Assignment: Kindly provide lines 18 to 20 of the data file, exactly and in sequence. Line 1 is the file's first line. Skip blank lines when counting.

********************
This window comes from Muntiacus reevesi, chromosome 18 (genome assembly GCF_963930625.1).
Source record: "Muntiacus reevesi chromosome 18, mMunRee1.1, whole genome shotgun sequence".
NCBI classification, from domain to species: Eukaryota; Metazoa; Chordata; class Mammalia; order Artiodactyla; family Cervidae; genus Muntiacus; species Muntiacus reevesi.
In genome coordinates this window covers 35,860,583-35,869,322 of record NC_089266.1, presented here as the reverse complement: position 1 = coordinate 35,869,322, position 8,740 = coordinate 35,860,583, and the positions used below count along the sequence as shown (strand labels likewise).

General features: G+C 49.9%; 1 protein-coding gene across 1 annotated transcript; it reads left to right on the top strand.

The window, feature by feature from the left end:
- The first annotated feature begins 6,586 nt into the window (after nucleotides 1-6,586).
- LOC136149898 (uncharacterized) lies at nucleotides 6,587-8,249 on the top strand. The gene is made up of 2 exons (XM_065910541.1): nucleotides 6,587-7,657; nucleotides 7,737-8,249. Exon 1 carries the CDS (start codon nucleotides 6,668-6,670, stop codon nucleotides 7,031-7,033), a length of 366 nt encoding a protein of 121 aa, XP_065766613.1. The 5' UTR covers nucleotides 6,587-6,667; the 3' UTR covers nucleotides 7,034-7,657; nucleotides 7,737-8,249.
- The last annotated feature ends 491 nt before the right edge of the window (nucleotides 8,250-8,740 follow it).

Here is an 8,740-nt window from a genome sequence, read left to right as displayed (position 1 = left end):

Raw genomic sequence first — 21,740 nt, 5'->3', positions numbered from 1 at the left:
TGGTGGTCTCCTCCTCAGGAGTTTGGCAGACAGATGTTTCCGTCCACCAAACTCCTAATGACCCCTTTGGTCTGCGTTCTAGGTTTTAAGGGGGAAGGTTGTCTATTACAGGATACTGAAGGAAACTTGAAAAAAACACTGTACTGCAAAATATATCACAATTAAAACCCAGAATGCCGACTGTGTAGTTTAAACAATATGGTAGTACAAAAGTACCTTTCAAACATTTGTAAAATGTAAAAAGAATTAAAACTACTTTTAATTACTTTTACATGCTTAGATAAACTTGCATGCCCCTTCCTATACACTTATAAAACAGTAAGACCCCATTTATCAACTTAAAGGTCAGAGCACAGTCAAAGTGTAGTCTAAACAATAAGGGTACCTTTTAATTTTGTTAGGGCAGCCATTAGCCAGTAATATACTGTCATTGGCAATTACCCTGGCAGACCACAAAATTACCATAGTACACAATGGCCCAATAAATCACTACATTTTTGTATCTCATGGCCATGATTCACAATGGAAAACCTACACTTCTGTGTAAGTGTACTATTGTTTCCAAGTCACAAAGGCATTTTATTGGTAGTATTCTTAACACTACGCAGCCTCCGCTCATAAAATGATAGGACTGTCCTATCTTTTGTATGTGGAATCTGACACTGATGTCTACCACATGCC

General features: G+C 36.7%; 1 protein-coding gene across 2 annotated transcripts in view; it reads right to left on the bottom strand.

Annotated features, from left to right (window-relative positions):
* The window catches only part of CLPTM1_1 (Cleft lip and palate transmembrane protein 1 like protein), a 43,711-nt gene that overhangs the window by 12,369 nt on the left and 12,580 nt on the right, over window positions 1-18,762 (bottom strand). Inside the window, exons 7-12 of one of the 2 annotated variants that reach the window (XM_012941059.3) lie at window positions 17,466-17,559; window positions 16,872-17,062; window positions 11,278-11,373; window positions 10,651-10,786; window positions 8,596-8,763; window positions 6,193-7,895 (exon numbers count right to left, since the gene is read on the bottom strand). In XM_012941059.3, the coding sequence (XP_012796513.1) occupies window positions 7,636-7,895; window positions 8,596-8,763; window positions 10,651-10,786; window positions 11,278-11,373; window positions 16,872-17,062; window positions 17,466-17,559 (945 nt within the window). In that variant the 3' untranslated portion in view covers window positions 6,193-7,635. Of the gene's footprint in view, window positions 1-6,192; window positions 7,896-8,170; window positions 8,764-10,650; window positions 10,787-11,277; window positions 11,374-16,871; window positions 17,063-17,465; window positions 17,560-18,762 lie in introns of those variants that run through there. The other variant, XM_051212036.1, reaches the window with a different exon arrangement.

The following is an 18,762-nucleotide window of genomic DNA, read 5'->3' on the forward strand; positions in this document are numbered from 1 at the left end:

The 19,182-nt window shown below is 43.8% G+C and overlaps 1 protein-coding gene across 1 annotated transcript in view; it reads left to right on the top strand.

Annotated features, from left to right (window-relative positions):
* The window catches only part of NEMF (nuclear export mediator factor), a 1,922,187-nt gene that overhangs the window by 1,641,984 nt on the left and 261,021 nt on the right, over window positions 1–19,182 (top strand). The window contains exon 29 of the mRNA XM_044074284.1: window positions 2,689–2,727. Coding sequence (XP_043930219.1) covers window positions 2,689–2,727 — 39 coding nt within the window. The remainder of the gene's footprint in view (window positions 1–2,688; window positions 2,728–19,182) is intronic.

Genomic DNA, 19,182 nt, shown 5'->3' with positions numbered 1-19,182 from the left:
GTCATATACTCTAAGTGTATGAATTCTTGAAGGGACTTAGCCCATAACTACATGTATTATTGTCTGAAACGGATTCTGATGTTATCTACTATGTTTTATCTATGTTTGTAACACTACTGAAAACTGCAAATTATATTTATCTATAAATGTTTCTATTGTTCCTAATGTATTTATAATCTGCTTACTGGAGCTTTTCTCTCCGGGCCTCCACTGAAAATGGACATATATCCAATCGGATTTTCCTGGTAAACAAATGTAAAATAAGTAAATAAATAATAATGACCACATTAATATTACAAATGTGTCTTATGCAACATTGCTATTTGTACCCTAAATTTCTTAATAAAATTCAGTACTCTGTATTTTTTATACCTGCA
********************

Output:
Annotated features, from left to right (window-relative positions):
* The window catches only part of NEMF (nuclear export mediator factor), a 1,922,187-nt gene that overhangs the window by 1,641,984 nt on the left and 261,021 nt on the right, over window positions 1–19,182 (top strand). The window contains exon 29 of the mRNA XM_044074284.1: window positions 2,689–2,727. Coding sequence (XP_043930219.1) covers window positions 2,689–2,727 — 39 coding nt within the window. The remainder of the gene's footprint in view (window positions 1–2,688; window positions 2,728–19,182) is intronic.

Genomic DNA, 19,182 nt, shown 5'->3' with positions numbered 1-19,182 from the left: